tkinter - hopefully forecasting a very long life...

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tkinter - hopefully forecasting a very long life...

alexxxm
Hi people,
I'm midway in writing a simple wiki, in python+tkinter (thanks also to your help, http://old.nabble.com/newbie-request-for-help-td31791699.html).
Simple for the typical developer maybe, but for me is long work, and once you start optimizing stuff, it can become a very large project.
And suddenly I become prey of doubts: did I chose the right language?
From the POV of being the easiest method I found for writing a program and its GUI, I'm really happy with it.
But I intend to use this wiki for many years to come... will tkinter stay with us for so long? What do you think about tkinter's long-term prospectives?

thanks for your help!

alessandro
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Re: tkinter - hopefully forecasting a very long life...

Kevin Buchs-2
Alesandro,

Tk has been around for probably more than 20 years. It is established in many applications. I would think that tkinter is well established. However, you have to consider that computer science is an ever-changing field. Some things that were well established 20 years ago are gone now. And, 40 years ago: ever used punched cards, reel-to-reel tape, Lisp, COBOL or Fortran? Things will change. If you really want insurance against change, grab all the tools you use in source form, to the extent they are available and maintain your current environment as long as your hardware holds out. You can get Linux, compilers, Tk, Python and all the Python packages you use in your Wiki project and keep those going.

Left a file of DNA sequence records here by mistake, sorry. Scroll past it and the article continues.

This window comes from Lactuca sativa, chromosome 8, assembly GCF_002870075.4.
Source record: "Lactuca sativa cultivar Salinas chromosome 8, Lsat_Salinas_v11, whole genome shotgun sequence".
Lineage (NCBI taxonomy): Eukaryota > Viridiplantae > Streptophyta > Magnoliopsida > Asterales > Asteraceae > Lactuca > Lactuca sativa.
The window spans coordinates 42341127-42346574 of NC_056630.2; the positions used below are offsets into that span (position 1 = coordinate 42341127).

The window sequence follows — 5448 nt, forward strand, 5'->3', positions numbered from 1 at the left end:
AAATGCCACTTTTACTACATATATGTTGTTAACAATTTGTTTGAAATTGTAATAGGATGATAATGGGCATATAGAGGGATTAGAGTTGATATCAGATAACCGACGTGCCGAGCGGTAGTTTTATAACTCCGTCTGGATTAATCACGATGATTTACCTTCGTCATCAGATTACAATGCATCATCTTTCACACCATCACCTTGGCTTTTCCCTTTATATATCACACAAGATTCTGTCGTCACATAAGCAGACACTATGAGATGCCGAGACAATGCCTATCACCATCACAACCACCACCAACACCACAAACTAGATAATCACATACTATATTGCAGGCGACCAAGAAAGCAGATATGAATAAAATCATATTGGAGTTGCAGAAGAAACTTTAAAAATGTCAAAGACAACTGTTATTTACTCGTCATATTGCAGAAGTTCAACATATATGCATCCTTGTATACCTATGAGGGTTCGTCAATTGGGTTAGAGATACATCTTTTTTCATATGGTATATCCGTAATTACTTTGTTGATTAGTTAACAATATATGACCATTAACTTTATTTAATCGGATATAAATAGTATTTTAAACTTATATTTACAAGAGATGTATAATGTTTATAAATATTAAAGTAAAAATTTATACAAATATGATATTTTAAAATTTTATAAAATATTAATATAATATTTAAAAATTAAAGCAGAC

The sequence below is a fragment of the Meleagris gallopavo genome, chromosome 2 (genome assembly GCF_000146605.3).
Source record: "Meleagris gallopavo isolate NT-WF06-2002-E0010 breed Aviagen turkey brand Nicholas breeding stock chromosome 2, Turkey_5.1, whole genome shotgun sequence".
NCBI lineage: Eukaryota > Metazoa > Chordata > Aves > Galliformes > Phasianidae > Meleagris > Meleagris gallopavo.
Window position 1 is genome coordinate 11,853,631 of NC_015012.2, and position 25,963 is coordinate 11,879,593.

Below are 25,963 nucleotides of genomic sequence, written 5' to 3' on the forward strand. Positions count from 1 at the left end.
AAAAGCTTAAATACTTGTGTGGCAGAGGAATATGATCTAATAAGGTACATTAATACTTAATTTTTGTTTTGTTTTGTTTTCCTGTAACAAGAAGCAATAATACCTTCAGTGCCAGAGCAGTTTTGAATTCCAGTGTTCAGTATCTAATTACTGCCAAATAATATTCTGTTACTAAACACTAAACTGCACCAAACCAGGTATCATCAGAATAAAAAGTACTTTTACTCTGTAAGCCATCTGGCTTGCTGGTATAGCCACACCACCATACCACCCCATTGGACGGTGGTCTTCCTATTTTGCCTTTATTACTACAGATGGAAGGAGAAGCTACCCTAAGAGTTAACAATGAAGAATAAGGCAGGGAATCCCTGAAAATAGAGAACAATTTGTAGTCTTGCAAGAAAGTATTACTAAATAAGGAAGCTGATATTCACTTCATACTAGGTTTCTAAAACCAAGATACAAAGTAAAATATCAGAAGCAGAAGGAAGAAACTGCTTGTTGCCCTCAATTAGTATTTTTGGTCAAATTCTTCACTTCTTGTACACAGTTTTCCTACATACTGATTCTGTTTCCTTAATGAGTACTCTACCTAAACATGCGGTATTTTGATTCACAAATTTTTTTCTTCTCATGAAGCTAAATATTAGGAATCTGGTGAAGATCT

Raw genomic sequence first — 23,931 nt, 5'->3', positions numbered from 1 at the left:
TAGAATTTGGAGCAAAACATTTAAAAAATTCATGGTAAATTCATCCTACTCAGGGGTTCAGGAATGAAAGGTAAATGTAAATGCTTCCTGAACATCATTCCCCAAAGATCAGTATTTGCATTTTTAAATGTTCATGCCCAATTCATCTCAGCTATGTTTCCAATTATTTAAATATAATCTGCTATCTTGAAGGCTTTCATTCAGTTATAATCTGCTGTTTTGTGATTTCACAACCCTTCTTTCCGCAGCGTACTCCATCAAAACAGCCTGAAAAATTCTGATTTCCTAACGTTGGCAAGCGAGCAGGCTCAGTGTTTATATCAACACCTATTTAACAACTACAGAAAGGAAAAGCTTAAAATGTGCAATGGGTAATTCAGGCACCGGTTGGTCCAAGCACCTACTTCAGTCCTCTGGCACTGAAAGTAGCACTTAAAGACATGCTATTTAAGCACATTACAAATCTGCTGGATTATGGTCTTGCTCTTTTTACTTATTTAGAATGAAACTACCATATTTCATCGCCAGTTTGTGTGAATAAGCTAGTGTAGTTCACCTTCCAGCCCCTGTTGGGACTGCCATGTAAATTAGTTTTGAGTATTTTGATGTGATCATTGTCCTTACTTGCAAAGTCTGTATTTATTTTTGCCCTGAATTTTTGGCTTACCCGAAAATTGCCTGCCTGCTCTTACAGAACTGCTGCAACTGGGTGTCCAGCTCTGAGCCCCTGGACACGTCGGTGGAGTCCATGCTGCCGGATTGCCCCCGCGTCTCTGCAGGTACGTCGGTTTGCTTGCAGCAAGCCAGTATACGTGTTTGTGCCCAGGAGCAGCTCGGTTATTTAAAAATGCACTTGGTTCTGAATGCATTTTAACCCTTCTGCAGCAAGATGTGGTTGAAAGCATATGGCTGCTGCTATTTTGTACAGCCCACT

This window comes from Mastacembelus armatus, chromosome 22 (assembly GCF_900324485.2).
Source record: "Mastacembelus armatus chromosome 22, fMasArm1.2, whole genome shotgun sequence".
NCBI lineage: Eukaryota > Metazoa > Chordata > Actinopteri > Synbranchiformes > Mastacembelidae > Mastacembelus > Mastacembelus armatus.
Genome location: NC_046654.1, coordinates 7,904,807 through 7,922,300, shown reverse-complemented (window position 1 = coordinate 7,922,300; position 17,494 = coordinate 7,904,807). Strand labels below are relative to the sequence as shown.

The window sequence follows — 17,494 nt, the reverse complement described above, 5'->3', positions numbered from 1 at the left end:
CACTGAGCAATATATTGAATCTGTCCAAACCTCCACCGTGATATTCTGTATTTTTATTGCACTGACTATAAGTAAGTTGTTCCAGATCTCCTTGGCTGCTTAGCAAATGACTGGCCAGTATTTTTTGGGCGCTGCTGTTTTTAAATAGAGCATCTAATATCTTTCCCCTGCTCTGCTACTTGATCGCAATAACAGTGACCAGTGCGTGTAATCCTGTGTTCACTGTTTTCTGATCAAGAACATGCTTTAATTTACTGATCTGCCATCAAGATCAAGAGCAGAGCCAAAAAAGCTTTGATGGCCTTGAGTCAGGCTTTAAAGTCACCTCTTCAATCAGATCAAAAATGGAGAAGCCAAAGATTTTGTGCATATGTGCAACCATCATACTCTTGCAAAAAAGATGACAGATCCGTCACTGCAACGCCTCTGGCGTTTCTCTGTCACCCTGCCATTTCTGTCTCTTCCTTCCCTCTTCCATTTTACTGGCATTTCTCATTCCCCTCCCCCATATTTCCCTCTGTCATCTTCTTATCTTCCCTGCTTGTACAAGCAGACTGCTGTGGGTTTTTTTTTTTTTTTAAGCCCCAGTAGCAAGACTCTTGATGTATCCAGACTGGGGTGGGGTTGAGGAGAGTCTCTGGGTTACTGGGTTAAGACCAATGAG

When I first started to read your post, I assumed that you were developing the wiki as a learning exercise. Then when I got to your question about long term availability I realized you want a production tool. So, I just have to ask now, why not use what has been developed by others. HTML browsers are an ideal tool for navigating Wikis. I am not sure of what role Tk plays in your project, but developing a full-browser capability seems like a lot of work. There are plenty of open-source wikis available. I think there are probably wikis available written in Python. They need not provide any graphical interface to work. You can even buy a production, enterprise class commercial wiki from Atlassian for $10. 

Kevin Buchs

On Wed, Jul 6, 2011 at 3:10 AM, alexxxm <[hidden email]> wrote:
What do you think about tkinter's long-term prospectives?


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Re: tkinter - hopefully forecasting a very long life...

Wayne Werner
In reply to this post by alexxxm
On Wed, Jul 6, 2011 at 3:10 AM, alexxxm <[hidden email]> wrote:

Hi people,
I'm midway in writing a simple wiki, in python+tkinter (thanks also to your
help, http://old.nabble.com/newbie-request-for-help-td31791699.html).
Simple for the typical developer maybe, but for me is long work, and once
you start optimizing stuff, it can become a very large project.
And suddenly I become prey of doubts: did I chose the right language?
>From the POV of being the easiest method I found for writing a program and
its GUI, I'm really happy with it.
But I intend to use this wiki for many years to come... will tkinter stay
with us for so long? What do you think about tkinter's long-term
prospectives?

Tkinter has been around for a *long* time, and from what I gather is still under active development. I strongly suspect that, barring some worldwide disaster, or the death of Python, Tkinter will probably be around and plenty strong for many more years. 

Though if you're worried about how your GUI is handling things, you might start looking at some design patterns, such as the model-view-presenter (http://en.wikipedia.org/wiki/Model-view-presenter) that help you separate the business logic of your program from the view of your program. Theoretically that means that if you did it right, you could change your front end from Tkinter to HTML to GTK to a Braille output with just a few keystrokes (assuming you had the front end setup correctly!).

Good design is one of those hard things in programming - and usually there's no right answer, though there are definitely many *wrong* answers ;)

Good luck!

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Re: tkinter - hopefully forecasting a very long life...

alexxxm
In reply to this post by Kevin Buchs-2
Hi Kevin, thank you for your reply.